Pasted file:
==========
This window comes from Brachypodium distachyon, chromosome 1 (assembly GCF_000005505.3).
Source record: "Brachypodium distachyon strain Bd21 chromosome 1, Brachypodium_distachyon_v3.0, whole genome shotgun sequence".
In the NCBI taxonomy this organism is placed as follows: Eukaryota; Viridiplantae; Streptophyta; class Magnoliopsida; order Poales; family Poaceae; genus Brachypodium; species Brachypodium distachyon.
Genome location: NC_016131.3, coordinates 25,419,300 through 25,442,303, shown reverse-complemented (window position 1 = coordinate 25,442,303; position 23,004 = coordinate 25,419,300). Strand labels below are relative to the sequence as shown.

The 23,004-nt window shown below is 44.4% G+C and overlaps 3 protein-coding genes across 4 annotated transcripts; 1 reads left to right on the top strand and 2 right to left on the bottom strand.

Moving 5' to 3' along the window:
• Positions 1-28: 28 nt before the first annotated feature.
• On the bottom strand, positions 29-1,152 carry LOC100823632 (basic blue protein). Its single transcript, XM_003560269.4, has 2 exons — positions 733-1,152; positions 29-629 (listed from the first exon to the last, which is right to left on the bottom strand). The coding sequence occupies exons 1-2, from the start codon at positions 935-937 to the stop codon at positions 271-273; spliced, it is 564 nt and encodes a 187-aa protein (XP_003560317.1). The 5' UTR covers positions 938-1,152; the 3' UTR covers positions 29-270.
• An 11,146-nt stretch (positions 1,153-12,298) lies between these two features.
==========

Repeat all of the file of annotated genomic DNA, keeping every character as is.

This window comes from Brachypodium distachyon, chromosome 1 (assembly GCF_000005505.3).
Source record: "Brachypodium distachyon strain Bd21 chromosome 1, Brachypodium_distachyon_v3.0, whole genome shotgun sequence".
In the NCBI taxonomy this organism is placed as follows: Eukaryota; Viridiplantae; Streptophyta; class Magnoliopsida; order Poales; family Poaceae; genus Brachypodium; species Brachypodium distachyon.
Genome location: NC_016131.3, coordinates 25,419,300 through 25,442,303, shown reverse-complemented (window position 1 = coordinate 25,442,303; position 23,004 = coordinate 25,419,300). Strand labels below are relative to the sequence as shown.

The 23,004-nt window shown below is 44.4% G+C and overlaps 3 protein-coding genes across 4 annotated transcripts; 1 reads left to right on the top strand and 2 right to left on the bottom strand.

Moving 5' to 3' along the window:
• Positions 1-28: 28 nt before the first annotated feature.
• On the bottom strand, positions 29-1,152 carry LOC100823632 (basic blue protein). Its single transcript, XM_003560269.4, has 2 exons — positions 733-1,152; positions 29-629 (listed from the first exon to the last, which is right to left on the bottom strand). The coding sequence occupies exons 1-2, from the start codon at positions 935-937 to the stop codon at positions 271-273; spliced, it is 564 nt and encodes a 187-aa protein (XP_003560317.1). The 5' UTR covers positions 938-1,152; the 3' UTR covers positions 29-270.
• An 11,146-nt stretch (positions 1,153-12,298) lies between these two features.